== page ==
Imatges de pÓgina
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1. That it is no easy thing to be a Christian. A parcel of external performances do not make a Christian, nay nor even internal things also, without the genuine spirit of duties, performances, and attainments : that the great thing which makes the difference is, not so much what is done, as how it is done, the principles, ends, manner, &c. of doing it.-We may learn,

2. That a man may go a very great length in religion, and notwithstanding be naught in God's esteem. A person may look so like a true Christian, that he may deceive both saints and sinners like him who is said to have made an image with such motion, that others thought it had life. Nay, I know not but he may deceive the devil himself: Jer. xvii. 9, " The heart is deceitful above all things, and desperately wicked; who can know it ?" like him who is said to have painted grapes so lively, that the birds came and picked at them. He may deceive himself like the Laodiceans, and go to death with the delusion, like the foolish virgins.- We may learn,

3. That however far the hypocrite goes, the true Christian goes beyond him; and therefore we must not, we ought not, to satisfy ourselves as to the point of sincerity, unless there be something in us which is not to be found in hypocrites. And therefore I exhort you to put yourselves to the trial. Try yourselves whether you be in Christ or not, whether you be sincere Christians or not.-Consider,

(1.) True religion is very rare at all times : Matth. vii. 14, “Strait is the gate, and narrow is the way, which leadeth unto life, and few there be that find it.” The miserable decay and untenderness among all sorts of persons, shew it to be especially rare at this time, in which we may say, “Help, Lord, for the godly man ceaseth; for the faithful fail from among the children of men,” Psalm xii. 1. Consider,

(2.) That we are like to see trying times, in which the Lord will set his furnace in Zion. God has appeared often seasonably and wonderfully for our deliverance; but the generation is not bettered, but rather growing worse and worse in all points. This is a forerunner of a fearful stroke. Now, Sirs, a shew of religion may do in a time of ease and peace, but when that trial comes, it will be hard to bear up without the reality.-Consider,

(3.) That death and judgment will try us all. We may put off the trial as we will for a time, there is however no shifting of it altogether. God will not bo mocked.-Consider,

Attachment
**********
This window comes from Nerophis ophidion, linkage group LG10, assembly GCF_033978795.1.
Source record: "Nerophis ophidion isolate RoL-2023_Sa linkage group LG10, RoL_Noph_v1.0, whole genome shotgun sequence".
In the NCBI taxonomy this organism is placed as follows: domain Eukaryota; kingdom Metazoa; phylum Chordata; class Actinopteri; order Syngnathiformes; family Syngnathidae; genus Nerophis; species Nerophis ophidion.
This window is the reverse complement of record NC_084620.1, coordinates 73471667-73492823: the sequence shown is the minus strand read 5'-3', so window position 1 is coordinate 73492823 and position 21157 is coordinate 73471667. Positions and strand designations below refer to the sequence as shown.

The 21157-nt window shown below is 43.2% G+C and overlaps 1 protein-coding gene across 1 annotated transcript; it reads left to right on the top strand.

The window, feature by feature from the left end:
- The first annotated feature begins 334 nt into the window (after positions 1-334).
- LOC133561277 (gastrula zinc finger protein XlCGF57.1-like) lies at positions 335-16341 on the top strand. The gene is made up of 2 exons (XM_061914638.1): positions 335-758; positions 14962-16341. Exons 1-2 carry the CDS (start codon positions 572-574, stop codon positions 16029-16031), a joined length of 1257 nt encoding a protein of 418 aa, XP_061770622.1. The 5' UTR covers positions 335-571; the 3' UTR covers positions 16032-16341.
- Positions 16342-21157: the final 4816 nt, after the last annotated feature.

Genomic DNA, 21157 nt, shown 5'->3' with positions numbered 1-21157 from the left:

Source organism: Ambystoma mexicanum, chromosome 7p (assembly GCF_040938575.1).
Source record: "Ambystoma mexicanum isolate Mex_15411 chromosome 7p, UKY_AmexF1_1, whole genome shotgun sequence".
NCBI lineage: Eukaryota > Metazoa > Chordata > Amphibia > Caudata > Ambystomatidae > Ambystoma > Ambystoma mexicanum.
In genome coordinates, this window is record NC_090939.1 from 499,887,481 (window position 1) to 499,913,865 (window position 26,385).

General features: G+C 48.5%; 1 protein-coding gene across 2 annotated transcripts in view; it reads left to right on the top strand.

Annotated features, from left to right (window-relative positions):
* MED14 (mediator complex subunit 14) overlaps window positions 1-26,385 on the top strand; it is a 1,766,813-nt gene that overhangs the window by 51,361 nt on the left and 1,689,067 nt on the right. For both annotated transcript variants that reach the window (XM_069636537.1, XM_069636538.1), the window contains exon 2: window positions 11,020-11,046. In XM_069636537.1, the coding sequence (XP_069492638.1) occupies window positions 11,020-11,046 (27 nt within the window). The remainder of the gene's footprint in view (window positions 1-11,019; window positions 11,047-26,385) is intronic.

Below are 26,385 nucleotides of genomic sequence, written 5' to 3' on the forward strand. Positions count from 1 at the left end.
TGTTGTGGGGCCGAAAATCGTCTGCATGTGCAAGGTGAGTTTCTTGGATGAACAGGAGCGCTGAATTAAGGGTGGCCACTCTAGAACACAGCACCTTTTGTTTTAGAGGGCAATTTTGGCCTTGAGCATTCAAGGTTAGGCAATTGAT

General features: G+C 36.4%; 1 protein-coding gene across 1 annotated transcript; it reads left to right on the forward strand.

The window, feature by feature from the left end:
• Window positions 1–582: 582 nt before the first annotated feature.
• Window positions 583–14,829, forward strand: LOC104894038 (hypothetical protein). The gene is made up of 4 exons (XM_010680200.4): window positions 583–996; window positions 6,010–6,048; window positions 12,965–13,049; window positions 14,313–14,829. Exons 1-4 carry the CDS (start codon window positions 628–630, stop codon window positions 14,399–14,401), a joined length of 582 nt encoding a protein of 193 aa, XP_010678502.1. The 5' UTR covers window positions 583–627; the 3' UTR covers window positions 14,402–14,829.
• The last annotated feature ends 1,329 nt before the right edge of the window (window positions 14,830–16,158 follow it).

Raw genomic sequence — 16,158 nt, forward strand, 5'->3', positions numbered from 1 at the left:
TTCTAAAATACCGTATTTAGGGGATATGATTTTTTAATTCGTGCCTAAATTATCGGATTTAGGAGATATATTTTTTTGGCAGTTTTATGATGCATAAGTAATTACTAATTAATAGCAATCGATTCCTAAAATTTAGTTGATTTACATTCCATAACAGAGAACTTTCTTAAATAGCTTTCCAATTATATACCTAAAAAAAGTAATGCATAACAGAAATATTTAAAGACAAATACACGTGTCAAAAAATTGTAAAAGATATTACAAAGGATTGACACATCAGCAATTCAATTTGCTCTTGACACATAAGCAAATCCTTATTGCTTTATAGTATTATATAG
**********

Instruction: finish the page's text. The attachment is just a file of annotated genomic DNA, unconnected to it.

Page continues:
Lastly, That it will be a terrible disappointment to be awakened out of dreams of heaven, by falling into hell. It will be no time to seek oil, when the Bridegroom is come, and hath shut the door.

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We have in view an ordinance that calls to self-examination : 1 Cor. xi. 28, “ But let a man examine himself, and so let him eat of that bread, and drink of that cup.” Therefore bestir yourselves, and consider your state. Study the spirituality of religion, that you may thus approve yourselves to the heart-searching God. Amen,

THE STATUTE-LAW OF DISCIPLESHIP.

SERMON XXXIII.

LUKE siv, 26,
If any man come to me, and hate not his father, and mother, and wife,

and children, and brethren, and sisters, yea, and his own life also, he
cannot be my disciple.

He is a fool who joins himself to any society, before he has weighed with himself how he can comply with the laws and rules of that society. In vain do we propose to be a disciple to any person, if we

are not disposed, to submit to his discipline. Man is born like a wild ass's colt, naturally untractable and unteachable; the Son of God has set up his school amongst us; many who externally belong to it stand at a distance from him, as rude and unpolished by grace as when they first came to it. There is a solemn and awful entry into the school of Christ before us, and it cannot be unsuitable, especially on such a season as this, to stand and hear, out of the mouth of the great Master, the necessary qualifications of all such as will be reckoned his disciples indeed. This we have in the text.-In which there is observable,